LEAK: in anticipation of an uncertain winter, the EU is preparing to reduce gas consumption
The European Commission is drawing up plans to help EU Member States reduce demand for fossil gas and, if necessary, reduce consumption in the face of “a probable deterioration in the outlook for gas supplies” this winter. This is according to leaked policy proposals seen by EURACTIV.
Over the past few months, Russian gas supplies have dwindled in a “deliberate attempt [de la Russie] to use energy as a political weapon”pushing up energy prices and raising concerns about Europe’s supply for next winter.
The supply to the Baltic States, Poland, Bulgaria and Finland has already been interrupted. Supply to Germany, Denmark, the Netherlands and Italy has been reduced and flows through Nord Stream 1, the main import route to the EU, have been reduced by 60% .
“There is no reason to believe that this trend will change. On the contrary, a number of signs, including the latest decision to further cut supplies to Italy, point to a likely deterioration in the gas supply outlook.”says the Commission in a new document consulted by EURACTIV.
“Saving gas for a safe winter”
The document, which should be published on Wednesday (July 20), has an explicit title: “Saving gas for a safe winter”.
While the European Union presented plans in May for a gradual exit from Russian fossil fuels and to strengthen its security of supply, full energy independence from Moscow was not envisaged before 2027 at best. Today, the block must prepare for the “significant risk” of a complete shutdown of Russian gas supplies this year, warns the Commission.
The regulation aimed at guaranteeing the security of gas supply adopted in 2017 defines three national crisis levels: “early warning”, “alert” and “emergency”.
The EU is currently in the early warning stage, but on July 20 it will move to the alert stage, the document reads. That means “that there is concrete, serious and reliable information that an event likely to cause a significant deterioration in the gas supply situation could occur and trigger the triggering of the emergency level in several Member States”.
This situation requires instruments to reduce the demand for gas, to strengthen daily monitoring and information, to take measures for the industry to reduce its demand, to replace gas with other fuels and to limit heating. at 19°C and air conditioning at 25°C in public buildings, unless this is not technically possible.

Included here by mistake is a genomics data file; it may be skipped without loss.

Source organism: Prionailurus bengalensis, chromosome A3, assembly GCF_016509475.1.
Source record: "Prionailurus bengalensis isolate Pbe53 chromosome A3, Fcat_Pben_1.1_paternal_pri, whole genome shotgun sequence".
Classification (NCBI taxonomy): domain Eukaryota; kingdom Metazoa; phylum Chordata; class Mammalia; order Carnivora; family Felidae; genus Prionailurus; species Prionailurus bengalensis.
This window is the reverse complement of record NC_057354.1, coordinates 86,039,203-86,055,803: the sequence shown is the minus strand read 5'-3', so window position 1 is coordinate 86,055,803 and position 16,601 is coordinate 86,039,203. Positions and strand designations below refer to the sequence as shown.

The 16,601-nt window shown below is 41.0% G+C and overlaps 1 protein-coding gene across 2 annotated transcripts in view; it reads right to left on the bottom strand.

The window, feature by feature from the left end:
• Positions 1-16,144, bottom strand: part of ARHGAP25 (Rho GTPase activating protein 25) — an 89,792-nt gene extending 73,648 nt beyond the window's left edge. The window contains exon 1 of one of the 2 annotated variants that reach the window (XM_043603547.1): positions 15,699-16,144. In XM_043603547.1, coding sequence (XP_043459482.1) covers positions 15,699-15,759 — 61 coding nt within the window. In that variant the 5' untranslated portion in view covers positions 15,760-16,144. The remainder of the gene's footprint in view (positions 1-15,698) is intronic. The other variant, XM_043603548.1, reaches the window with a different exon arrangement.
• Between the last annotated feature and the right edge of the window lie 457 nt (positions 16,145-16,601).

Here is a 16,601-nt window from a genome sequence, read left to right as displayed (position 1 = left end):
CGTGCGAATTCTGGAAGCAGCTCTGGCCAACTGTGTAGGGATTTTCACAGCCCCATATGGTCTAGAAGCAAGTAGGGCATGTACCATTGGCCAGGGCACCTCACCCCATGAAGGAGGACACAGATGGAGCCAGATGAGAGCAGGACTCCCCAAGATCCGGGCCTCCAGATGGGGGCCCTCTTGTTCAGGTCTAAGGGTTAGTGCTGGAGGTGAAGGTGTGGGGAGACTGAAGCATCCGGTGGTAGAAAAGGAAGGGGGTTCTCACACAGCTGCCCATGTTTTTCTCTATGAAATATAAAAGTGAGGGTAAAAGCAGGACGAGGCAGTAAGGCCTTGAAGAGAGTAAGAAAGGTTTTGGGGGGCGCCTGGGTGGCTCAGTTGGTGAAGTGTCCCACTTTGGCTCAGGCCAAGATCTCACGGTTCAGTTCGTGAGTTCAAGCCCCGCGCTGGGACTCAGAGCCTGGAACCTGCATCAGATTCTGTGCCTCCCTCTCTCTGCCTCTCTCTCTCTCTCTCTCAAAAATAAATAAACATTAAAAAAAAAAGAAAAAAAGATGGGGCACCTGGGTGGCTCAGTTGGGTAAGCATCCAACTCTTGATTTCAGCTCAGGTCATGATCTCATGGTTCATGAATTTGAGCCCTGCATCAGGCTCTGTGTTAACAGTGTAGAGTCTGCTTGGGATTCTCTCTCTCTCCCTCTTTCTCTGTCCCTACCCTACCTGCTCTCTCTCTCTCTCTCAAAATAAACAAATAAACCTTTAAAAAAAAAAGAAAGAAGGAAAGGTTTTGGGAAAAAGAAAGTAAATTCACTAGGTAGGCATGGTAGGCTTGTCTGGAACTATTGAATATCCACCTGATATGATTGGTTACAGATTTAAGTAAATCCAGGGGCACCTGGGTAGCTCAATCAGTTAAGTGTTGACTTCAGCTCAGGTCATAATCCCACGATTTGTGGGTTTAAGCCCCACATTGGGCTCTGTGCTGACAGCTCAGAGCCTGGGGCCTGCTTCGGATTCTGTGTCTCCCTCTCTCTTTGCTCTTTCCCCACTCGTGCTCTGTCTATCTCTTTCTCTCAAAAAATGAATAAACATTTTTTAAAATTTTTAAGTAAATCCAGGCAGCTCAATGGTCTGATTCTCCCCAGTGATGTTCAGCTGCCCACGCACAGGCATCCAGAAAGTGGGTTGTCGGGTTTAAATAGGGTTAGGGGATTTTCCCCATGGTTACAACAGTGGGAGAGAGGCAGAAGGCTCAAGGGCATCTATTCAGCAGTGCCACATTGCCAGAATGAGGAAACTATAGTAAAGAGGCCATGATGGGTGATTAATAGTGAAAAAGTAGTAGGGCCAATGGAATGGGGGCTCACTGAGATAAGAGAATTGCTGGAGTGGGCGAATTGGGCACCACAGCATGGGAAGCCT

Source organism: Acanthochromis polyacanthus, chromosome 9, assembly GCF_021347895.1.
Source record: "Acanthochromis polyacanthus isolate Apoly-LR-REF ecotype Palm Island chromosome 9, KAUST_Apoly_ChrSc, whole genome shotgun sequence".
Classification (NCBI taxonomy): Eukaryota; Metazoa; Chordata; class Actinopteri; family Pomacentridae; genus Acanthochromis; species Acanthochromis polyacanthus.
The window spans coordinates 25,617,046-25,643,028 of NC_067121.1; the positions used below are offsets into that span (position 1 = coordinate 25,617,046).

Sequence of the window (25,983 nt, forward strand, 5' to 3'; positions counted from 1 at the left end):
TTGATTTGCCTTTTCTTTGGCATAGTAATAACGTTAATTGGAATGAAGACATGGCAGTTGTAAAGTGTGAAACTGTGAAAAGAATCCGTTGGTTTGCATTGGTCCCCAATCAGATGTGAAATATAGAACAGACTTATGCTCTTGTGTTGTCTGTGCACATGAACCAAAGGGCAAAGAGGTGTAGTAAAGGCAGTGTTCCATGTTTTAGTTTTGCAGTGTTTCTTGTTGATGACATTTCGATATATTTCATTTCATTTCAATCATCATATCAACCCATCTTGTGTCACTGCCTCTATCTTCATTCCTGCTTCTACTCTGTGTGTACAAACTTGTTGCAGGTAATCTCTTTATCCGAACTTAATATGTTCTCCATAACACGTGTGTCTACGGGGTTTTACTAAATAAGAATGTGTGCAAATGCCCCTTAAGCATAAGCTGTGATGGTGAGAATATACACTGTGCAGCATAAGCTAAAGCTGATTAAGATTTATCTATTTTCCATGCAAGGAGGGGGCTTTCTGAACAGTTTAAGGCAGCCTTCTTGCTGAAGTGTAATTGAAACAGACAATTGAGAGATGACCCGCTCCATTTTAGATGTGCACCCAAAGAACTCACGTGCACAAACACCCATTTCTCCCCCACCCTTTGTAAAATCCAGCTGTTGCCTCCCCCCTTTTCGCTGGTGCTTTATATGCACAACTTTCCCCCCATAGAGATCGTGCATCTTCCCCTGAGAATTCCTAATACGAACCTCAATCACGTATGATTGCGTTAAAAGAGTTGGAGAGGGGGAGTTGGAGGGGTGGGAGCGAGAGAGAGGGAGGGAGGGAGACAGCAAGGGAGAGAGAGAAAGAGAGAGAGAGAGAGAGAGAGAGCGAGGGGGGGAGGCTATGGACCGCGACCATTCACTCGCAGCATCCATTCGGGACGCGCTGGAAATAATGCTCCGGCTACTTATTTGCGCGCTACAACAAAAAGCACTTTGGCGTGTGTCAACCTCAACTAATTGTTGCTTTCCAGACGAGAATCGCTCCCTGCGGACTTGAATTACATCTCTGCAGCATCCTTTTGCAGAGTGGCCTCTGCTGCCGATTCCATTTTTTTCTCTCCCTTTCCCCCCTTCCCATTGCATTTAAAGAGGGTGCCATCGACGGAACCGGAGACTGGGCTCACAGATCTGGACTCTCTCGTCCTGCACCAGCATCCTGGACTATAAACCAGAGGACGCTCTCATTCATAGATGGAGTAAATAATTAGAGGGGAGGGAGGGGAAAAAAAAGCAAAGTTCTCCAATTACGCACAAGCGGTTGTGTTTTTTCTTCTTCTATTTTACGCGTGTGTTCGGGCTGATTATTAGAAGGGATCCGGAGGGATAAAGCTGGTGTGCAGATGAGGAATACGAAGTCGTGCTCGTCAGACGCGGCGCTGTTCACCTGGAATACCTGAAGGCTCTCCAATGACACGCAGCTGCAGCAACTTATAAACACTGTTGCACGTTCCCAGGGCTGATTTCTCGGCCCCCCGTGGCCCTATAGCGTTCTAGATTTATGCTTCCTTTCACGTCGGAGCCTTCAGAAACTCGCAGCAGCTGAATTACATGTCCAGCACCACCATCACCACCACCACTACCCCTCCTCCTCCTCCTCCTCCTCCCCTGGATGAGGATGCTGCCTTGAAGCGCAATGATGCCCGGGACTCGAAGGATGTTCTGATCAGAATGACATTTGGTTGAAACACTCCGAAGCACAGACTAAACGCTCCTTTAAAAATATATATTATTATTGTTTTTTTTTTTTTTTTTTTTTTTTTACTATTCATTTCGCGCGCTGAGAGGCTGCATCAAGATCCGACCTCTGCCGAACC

According to the draft document, the EU gas sector has “more than compensated” the reduction of 25 billion cubic meters (bcm) of Russian gas imports with 35 bcm of liquefied natural gas (LNG) and gas transported by pipelines elsewhere.
However, according to estimates by the European Network of Transmission System Operators for Gas (ENTSO for Gas), a complete interruption of Russian gas supply would have “probably as a consequence” that the EU would not reach its 80% storage target, maybe even “from 65 to 71%”which would result in a deficit of 20 billion cubic meters for the winter.
This means that several EU Member States would risk ending up with levels “very low at the end of winter”which would make it difficult to rebuild stocks for the following year.
To anticipate this situation, the “demand reduction plan” proposed by the Commission aims to reduce the gas consumption of protected groups, such as consumers and essential services, as well as unprotected groups, such as industry. It is also considering more extreme reduction measures if the situation becomes critical.
“Coordinated action now will be more cost-effective and less disruptive to our daily lives and to the economy than improvised action later, when gas supplies may run out”reads the leaked document.
“Protected” customers invited to contribute too
Under the Security of Gas Supply Regulations 2017, vulnerable consumers who “do not have the means to ensure their own supply” are protected by European legislation. This definition covers private households, essential social services and small businesses.